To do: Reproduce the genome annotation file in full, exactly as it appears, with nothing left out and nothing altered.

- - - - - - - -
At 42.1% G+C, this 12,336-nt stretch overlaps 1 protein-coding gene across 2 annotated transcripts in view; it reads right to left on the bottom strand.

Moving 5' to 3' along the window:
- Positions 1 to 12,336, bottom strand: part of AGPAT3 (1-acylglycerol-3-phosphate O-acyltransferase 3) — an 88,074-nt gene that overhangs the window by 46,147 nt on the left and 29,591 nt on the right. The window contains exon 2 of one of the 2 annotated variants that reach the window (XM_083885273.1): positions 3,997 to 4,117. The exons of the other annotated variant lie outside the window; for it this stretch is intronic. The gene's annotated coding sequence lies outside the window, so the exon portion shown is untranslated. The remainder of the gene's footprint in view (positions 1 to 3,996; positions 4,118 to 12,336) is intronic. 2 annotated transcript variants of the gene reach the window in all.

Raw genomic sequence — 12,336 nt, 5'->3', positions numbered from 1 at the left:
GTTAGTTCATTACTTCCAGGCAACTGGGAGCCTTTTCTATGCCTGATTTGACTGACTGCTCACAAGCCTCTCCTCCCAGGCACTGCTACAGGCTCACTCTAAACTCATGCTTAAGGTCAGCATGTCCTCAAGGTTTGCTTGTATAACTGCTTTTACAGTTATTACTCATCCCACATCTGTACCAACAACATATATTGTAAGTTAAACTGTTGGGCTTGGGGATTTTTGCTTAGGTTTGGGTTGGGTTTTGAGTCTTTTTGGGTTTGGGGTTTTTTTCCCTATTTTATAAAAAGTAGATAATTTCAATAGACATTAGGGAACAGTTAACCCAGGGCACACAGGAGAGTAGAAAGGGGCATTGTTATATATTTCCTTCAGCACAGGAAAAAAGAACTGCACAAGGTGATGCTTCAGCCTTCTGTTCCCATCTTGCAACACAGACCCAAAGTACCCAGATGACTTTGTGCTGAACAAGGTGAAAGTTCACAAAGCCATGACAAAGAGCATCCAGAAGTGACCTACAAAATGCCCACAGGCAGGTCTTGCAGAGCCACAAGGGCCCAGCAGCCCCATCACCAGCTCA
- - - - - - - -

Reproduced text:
At 42.1% G+C, this 12,336-nt stretch overlaps 1 protein-coding gene across 2 annotated transcripts in view; it reads right to left on the bottom strand.

Moving 5' to 3' along the window:
- Positions 1 to 12,336, bottom strand: part of AGPAT3 (1-acylglycerol-3-phosphate O-acyltransferase 3) — an 88,074-nt gene that overhangs the window by 46,147 nt on the left and 29,591 nt on the right. The window contains exon 2 of one of the 2 annotated variants that reach the window (XM_083885273.1): positions 3,997 to 4,117. The exons of the other annotated variant lie outside the window; for it this stretch is intronic. The gene's annotated coding sequence lies outside the window, so the exon portion shown is untranslated. The remainder of the gene's footprint in view (positions 1 to 3,996; positions 4,118 to 12,336) is intronic. 2 annotated transcript variants of the gene reach the window in all.

Raw genomic sequence — 12,336 nt, 5'->3', positions numbered from 1 at the left:
GTTAGTTCATTACTTCCAGGCAACTGGGAGCCTTTTCTATGCCTGATTTGACTGACTGCTCACAAGCCTCTCCTCCCAGGCACTGCTACAGGCTCACTCTAAACTCATGCTTAAGGTCAGCATGTCCTCAAGGTTTGCTTGTATAACTGCTTTTACAGTTATTACTCATCCCACATCTGTACCAACAACATATATTGTAAGTTAAACTGTTGGGCTTGGGGATTTTTGCTTAGGTTTGGGTTGGGTTTTGAGTCTTTTTGGGTTTGGGGTTTTTTTCCCTATTTTATAAAAAGTAGATAATTTCAATAGACATTAGGGAACAGTTAACCCAGGGCACACAGGAGAGTAGAAAGGGGCATTGTTATATATTTCCTTCAGCACAGGAAAAAAGAACTGCACAAGGTGATGCTTCAGCCTTCTGTTCCCATCTTGCAACACAGACCCAAAGTACCCAGATGACTTTGTGCTGAACAAGGTGAAAGTTCACAAAGCCATGACAAAGAGCATCCAGAAGTGACCTACAAAATGCCCACAGGCAGGTCTTGCAGAGCCACAAGGGCCCAGCAGCCCCATCACCAGCTCA